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Revision as of 02:56, 12 December 2012 by Linux-SWAT (talk | contribs) (TangoGPS)
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Setting up your GPS

Bluetooth GPS

First, turn on Bluetooth on your Pandora.

Open up terminal and do:

hcitool scan

This scans for bluetooth devices. Find your GPS device on the list and make a note of its MAC address (it is in the form xx:xx:xx:xx:xx:xx).

Now you want to find the channel for your bluetooth GPS, run the command (replacing the example MAC address with your own):

sdptool browse xx:xx:xx:xx:xx:xx

Now you need to edit /etc/bluetooth/rfcomm.conf. In this example I use nano, but you can use whatever editor you like. Do:

sudo nano /etc/bluetooth/rfcomm.conf

Fill in rfcomm.conf using the following template and the information you found using the steps listed above:

rfcomm0 {
bind no;
device xx:xx:xx:xx:xx:xx;
channel 1;
comment “GPS”;

Now connecting to your GPS is as simple as running the command:

sudo rfcomm connect 0


If you don't want to bother with connecting your BT GPS from command line everytime, you can use ConBTGPS.


To use ConBTGPS successfully you need to:

a) have gpsd installed (see below)

b) have your BT GPS paired with OP

c) have the GPS address and channel specified in rfcomm.conf (see above)

ConBTGPS was tested with Nokia LD-3W BT GPS.


Someone with a USB GPS will need to fill in this section

A usb gps will use '/dev/ttyUSB0' or '/dev/ttyACM0' instead of '/dev/rfcomm0', apart from that it's the same.

The Linux kernel shipped with the pandora dosn't properly recognize some bluetooth/usb gps's that have buggy usb descriptors, if you see something like this in dmesg:

cdc_acm: Zero length descriptor references
cdc_acm: probe of 2-1:1.0 failed with error -22

and you do not get a /dev/ttyACM0, then you have a buggy gps. There is a kernel patch to work around this, which can be found here.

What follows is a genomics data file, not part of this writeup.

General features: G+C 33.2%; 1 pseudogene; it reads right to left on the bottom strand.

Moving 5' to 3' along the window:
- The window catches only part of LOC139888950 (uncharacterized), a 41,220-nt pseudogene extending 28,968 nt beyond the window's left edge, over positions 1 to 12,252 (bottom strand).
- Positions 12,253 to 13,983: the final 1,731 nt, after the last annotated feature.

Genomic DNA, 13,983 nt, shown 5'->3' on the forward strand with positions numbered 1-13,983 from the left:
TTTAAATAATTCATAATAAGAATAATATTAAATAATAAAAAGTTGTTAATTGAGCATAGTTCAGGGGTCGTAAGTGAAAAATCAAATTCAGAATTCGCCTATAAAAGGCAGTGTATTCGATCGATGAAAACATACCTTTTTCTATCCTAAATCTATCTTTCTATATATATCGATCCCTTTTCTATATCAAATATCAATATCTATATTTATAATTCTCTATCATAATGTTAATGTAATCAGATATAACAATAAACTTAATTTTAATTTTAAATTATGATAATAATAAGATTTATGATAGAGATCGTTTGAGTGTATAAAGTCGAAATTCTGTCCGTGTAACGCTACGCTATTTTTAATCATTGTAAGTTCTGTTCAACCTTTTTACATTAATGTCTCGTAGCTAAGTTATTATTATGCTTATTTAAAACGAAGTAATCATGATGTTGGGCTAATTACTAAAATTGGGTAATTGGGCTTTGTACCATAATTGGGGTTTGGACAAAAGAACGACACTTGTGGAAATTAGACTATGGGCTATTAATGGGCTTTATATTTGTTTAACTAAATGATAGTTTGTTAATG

Verify that you are receiving data

You can check this by opening up the terminal and running (for example):

cat /dev/rfcomm0




Installing gpsd is a requirement for using many GPS related programs. It can be installed through opkg, however the version currently in the Angstrom repos is too new for some applications (specifically tangoGPS). However if you want to install it this way you can by running:

sudo opkg update
sudo opkg install gpsd

Now if you do want the older version which does work with tangoGPS, you must download it from here. Put that file somewhere convenient, like the root of an SD card. You can still use opkg to install it, for example if you have it on the root of the right hand side SD card:

sudo opkg install /media/mmcblk1p1/gpsd_2.38-r0.1_armv7a.ipk


tangoGPS running on a Pandora

Be aware that by default data for the maps are stored into your home directory (on the NAND if you're not running off an SD card).


Until someone makes a PND, you can use opkg:

sudo opkg update
sudo opkg install tangogps

You should now find TangoGPS in the "other" category of the menu.


modRana running on a Pandora

modRana is flexible GPS navigation with finger friendly on-screen buttons (keyboard controll is planned in future versions, currently only zooming is mapped to gaming Y and X buttons). PND version of it stores all data on memory card into /media/CARD_NAME/pandora/appdata/modrana/cache. It stores all cached map tiles at default but app also provides clever way of downloading map tiles for offline use. In the menu > download you can decide between several options:

  • around here
  • around route
  • around view

In all choices you can set the diameter in KM and zoom levels of downloaded tiles. Download runs then in app background and you can continue using modRana in the meanwhile. To see the download progress just go to menu > download again.

modRana also provides online routing (offline routing is planned in future versions) and other features like POIs, tracklogging etc.

If you install eSpeak (text to speech synth) on your Pandora, modRana is then able to navigate you with voice.


Just go to repos and download modRana.

eSpeak installation (optional)

Since eSpeak is already available in Angstrom repository, it can be easily installed from there. It's small, no need to worry that it will eat much of your NAND. Startup terminal and type:

sudo opkg update

(optional, just to make sure that you have the latest list of available packages)

sudo opkg install espeak